Directive 2013/1/EU ensured that mobile EU citizens could exercise their political rights more effectively with a reduced administrative burden on national authorities. As guardian of the Treaties, the Commission has an enforcement role in safeguarding EU mobile citizens' right to vote and stand as candidates in European and promoting exchanges of best practice facilitating the exercise of this right.

There is a need to act not only shortly before the start of the election campaign but also far in advance; this implies the need for a reflection on how to maintain an ongoing interest in EU politics and increase awareness of the direct impact of European elections on citizens’ lives.

Looking ahead to the 2019 elections, it is important to identify ways of further enhancing the European dimension and the democratic legitimacy of the EU decision-making process, and to examine further, and seek to address, the reasons for the persistently low turnout in some Member States.

This points to a need to identify further ways in which to foster participation in the next elections, in particular through timely support for national, regional and local awareness-raising campaigns.

A dialogue with all stakeholders would be one way to take full advantage of the new features of the elections introduced in 2014, e.g. building on the concept of lead candidates to promote political accountability.

One factor in improving political accountability is highlighting the affiliations between national and European parties. This could be pursued in discussions with the Member States, political parties and the European Parliament.

Citizens’ Dialogues and the participation of citizens in European parties' campaign events and online discussions show that there is strong demand among citizens for more interaction with EU, national and local politicians on issues that matter to them. This form of exchange has real potential to become a lasting European project, as illustrated by the fact that, in several Member States, it led to the creation of informal networks and initiatives that keep the debate alive. Supporting Citizens’ Dialogues further can be a means of encouraging citizens to play a more active role in European politics throughout the Commission's mandate. Fostering a Europe-wide debate and building on the new elements of the 2014 elections can be seen as squarely in line with President Juncker's emphasis on a Union of Democratic Change in the Political Guidelines.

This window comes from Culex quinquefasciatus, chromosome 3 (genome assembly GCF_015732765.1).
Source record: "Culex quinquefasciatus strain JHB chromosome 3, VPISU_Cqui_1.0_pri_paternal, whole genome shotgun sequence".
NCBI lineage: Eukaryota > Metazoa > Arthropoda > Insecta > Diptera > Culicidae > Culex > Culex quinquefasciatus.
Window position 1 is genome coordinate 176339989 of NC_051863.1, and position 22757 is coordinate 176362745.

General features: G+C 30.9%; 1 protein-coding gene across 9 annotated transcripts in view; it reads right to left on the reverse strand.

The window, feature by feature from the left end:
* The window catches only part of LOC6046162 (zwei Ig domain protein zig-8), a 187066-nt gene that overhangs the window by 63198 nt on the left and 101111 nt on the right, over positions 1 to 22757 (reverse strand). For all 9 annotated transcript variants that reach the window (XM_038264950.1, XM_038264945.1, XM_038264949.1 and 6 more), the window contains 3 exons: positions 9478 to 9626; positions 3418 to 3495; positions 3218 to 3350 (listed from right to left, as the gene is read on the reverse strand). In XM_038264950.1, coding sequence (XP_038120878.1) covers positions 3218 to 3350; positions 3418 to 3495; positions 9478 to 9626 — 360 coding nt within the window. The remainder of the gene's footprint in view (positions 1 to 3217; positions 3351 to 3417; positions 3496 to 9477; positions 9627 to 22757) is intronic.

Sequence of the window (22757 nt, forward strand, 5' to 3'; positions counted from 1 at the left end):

(1)

     Study on the Conduct of the 2014 Elections to the European Parliament, Centre for Strategy & Evaluation Services (CSES), March 2015.

(2)

     Recommendation 2013/142/EU on enhancing the democratic and efficient conduct of the elections to the European Parliament of 12 March 2013 (OJ L 79, 21.3.2013, p. 29). On 27 March 2014, the Commission issued a preliminary report (COM(2014) 196 final) on initiatives taken by stakeholders to implement this Recommendation.

(3)

     Article 17(7) TEU provides for the Parliament to elect the Commission President on the basis of a proposal by the European Council, which must take into account the results of the European elections.

(4)

     Resolution of 22 November 2012 on the elections to the European Parliament in 2014 (2012/2829(RSP)); Resolution of 4 July 2013 on improving the practical arrangements for the holding of the European elections in 2014 (2013/2102(INI)).

(5)

     Jean-Claude Juncker: http://juncker.epp.eu/my-priorities ;    
Martin Schulz:
http://www.pes.eu/martin_schulz_programme_launch_and_campaign_tour ;    
Guy Verhofstadt:
http://www.guyverhofstadt.eu/uploads/pdf/Plan%20for%20Europe.pdf ;    
Franziska Keller and José Bové:
http://europeangreens.eu/news/proposals-green-commission-european-alternative-we-greens-fight ;    
Alexis Tsipras:
http://alexistsipras.eu/PROGRAMMATIC_DECLARATION_OF_ALEXIS_TSIPRAS.pdf .